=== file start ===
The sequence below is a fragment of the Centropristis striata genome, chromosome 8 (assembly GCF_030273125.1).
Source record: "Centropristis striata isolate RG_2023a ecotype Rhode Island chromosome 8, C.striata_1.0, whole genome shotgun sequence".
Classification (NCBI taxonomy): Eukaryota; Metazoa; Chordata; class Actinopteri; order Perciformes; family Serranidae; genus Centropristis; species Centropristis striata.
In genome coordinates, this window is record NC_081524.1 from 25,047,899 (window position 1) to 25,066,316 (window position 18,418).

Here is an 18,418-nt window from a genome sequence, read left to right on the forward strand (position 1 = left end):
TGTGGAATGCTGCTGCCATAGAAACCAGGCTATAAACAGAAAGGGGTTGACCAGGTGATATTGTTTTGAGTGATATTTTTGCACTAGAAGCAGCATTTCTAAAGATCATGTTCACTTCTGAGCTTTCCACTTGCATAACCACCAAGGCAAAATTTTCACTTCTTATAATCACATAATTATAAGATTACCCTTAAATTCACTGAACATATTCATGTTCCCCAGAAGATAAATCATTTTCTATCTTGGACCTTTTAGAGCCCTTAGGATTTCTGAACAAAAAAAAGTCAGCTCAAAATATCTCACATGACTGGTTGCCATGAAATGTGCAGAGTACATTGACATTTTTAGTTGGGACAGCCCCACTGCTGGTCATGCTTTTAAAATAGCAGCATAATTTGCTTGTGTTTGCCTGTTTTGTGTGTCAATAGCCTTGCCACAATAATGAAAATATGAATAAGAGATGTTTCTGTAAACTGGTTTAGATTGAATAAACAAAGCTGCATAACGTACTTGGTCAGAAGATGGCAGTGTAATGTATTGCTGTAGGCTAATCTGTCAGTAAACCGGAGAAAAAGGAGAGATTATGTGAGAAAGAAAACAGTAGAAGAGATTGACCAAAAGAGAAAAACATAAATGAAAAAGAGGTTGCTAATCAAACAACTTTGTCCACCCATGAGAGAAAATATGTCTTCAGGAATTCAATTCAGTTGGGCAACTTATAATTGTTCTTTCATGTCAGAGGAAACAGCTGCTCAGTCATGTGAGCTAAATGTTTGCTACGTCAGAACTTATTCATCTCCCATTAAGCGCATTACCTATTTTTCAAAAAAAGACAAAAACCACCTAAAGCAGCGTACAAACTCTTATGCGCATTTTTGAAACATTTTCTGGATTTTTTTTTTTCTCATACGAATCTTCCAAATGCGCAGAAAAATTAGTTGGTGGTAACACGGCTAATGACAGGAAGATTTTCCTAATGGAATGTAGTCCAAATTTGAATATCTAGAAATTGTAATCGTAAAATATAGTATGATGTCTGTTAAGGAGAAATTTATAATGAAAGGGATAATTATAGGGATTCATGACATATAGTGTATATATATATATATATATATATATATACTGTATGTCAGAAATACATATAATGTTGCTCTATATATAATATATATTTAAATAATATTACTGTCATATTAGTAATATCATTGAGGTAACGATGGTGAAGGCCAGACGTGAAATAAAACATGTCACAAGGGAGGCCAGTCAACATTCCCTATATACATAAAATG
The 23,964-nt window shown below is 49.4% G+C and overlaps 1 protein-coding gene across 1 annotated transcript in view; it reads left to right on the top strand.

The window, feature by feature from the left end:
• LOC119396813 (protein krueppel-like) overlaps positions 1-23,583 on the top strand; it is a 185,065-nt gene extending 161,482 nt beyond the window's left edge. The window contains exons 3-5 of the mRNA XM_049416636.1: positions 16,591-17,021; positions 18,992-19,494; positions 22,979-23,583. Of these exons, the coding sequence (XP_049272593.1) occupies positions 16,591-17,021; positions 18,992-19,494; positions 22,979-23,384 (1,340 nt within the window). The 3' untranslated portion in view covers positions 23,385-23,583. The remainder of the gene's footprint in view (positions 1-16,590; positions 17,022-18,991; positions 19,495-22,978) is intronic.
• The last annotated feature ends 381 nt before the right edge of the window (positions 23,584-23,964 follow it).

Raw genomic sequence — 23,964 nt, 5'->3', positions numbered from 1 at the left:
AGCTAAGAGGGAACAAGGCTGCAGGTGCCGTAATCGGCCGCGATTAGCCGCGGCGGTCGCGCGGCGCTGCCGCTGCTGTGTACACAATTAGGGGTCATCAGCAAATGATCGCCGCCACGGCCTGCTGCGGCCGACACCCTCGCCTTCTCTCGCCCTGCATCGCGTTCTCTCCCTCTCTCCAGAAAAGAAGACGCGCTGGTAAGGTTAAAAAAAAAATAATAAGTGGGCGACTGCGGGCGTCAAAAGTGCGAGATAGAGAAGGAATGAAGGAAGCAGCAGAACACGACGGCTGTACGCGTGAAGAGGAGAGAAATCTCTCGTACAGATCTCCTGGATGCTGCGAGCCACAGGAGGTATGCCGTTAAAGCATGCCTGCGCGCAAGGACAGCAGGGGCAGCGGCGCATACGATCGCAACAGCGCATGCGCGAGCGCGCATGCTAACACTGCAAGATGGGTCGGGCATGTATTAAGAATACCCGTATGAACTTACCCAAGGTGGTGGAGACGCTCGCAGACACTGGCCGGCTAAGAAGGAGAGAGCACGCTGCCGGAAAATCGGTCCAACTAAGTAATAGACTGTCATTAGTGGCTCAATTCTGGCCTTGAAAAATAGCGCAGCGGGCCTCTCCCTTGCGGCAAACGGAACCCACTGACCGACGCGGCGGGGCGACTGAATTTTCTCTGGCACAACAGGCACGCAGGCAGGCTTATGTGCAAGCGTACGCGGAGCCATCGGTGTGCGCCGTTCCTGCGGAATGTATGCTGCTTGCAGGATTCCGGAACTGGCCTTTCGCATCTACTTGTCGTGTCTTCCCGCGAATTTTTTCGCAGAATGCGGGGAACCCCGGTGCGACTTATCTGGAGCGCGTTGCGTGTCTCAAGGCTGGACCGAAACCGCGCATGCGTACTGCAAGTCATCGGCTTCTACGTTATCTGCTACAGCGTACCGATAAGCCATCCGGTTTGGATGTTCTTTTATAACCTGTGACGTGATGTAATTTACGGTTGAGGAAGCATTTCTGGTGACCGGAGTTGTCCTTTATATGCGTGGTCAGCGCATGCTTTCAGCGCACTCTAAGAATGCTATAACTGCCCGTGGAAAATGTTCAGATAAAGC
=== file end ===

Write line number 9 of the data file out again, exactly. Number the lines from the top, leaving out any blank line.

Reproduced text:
• LOC119396813 (protein krueppel-like) overlaps positions 1-23,583 on the top strand; it is a 185,065-nt gene extending 161,482 nt beyond the window's left edge. The window contains exons 3-5 of the mRNA XM_049416636.1: positions 16,591-17,021; positions 18,992-19,494; positions 22,979-23,583. Of these exons, the coding sequence (XP_049272593.1) occupies positions 16,591-17,021; positions 18,992-19,494; positions 22,979-23,384 (1,340 nt within the window). The 3' untranslated portion in view covers positions 23,385-23,583. The remainder of the gene's footprint in view (positions 1-16,590; positions 17,022-18,991; positions 19,495-22,978) is intronic.